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Benedict of Nursia, St

Source:
The Oxford Dictionary of the Middle Ages
Author(s):

Benedict of Nursia, St (c.480–c.545) 

Author of what became the most important collection of monastic rules in western Christianity. Little is known about his life. His Rule is the only work to survive from his hand. Posthumously, *Pope Gregory I the Great included an account of Benedict’s life in his Dialogues. According to Gregory, Benedict fled ordinary society to become a *hermit in the hilly district of Norcia, northeast of Rome. Eventually, he became an abbot of several *monasteries, a career which culminated in the abbacy of *Monte Cassino.

As abbot, he composed his Rule, which was intended, like contemporary works of this genre, to be a guide to the monastic life and a constitutional document for monastic communities. It is an original work of deep spiritual insight, which artfully combines, often verbatim, several extant traditions about the monastic life. Although influential for centuries after Benedict’s death, it was not until the 9th century and the efforts of the monastic reformer *Benedict of Aniane that Benedict’s Rule became the standard for monastic communities, first in the *Carolingian Empire and later in western Europe more generally. Over time, the monasteries of Monte Cassino and *Fleury both claimed to possess the *relics of Benedict, and thus be the centre of his posthumous cult. See also benedictine order; customaries and ordinals, music and liturgy in; monasticism.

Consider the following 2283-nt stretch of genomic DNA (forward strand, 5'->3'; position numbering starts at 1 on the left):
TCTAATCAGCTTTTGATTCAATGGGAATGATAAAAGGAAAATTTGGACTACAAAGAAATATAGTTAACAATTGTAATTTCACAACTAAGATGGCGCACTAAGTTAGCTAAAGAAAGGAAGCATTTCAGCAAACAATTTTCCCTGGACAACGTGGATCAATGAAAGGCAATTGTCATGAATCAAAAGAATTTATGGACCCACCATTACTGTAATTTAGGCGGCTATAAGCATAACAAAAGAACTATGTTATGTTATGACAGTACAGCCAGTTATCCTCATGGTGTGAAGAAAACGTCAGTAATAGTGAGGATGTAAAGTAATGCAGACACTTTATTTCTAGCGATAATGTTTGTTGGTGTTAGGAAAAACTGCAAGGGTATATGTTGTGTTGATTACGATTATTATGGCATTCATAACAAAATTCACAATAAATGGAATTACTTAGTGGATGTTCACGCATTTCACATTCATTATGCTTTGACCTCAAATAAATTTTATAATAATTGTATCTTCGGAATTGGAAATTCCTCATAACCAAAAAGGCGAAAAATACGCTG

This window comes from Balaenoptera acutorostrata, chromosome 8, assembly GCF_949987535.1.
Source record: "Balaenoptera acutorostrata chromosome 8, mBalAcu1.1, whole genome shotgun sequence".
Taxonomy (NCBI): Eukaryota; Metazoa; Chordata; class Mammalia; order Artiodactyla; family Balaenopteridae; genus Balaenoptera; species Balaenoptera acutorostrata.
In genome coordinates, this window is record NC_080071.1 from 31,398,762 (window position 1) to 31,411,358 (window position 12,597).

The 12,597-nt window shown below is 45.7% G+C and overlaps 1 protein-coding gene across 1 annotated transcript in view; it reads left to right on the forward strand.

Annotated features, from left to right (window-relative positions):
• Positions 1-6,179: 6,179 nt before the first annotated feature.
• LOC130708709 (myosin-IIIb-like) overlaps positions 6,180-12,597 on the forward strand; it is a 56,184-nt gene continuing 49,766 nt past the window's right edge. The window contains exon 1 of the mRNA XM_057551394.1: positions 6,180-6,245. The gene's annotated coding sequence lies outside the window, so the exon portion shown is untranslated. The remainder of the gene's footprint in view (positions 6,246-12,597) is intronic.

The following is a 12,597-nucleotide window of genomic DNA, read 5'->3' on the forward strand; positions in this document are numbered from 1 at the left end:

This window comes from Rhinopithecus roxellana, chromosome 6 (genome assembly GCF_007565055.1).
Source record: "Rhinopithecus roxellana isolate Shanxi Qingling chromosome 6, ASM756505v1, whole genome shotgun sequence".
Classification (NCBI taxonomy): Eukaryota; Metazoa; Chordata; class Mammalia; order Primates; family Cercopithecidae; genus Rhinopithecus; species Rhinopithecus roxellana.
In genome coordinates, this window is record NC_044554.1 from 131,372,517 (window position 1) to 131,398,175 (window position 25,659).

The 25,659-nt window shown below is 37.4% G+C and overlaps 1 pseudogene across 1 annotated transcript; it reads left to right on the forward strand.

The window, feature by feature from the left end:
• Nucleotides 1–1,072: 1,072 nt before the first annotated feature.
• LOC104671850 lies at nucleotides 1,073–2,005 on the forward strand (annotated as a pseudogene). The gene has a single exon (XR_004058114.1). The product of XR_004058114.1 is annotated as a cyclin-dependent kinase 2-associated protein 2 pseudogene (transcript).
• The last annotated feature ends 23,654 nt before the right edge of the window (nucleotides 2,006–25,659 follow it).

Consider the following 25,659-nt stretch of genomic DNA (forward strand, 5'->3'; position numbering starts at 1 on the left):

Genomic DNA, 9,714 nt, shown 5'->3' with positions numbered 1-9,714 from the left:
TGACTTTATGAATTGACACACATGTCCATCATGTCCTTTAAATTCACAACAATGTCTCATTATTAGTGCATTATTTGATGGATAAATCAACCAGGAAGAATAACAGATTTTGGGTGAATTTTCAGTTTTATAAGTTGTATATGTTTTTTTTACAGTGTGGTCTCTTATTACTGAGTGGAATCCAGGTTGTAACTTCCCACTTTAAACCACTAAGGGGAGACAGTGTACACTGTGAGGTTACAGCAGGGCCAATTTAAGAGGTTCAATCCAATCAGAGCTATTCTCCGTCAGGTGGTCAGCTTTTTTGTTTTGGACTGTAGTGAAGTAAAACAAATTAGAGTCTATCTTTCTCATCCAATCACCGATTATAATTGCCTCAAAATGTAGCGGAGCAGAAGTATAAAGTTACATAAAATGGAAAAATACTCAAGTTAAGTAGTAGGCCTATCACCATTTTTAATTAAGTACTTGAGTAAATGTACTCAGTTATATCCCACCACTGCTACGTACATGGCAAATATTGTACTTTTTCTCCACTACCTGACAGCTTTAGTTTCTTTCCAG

Thomas Head

Bibliography

T. Fry et al., eds, RB 1980: The Rule of St Benedict in Latin and English with Notes (1981).Find this resource:

    Gregory the Great, Dialogues, tr. O. Zimmerman (1959).Find this resource:

      La Règle de Saint Benoît, ed. A. de Vogüé and J. Neufville, 6 vols (1971–72).Find this resource:

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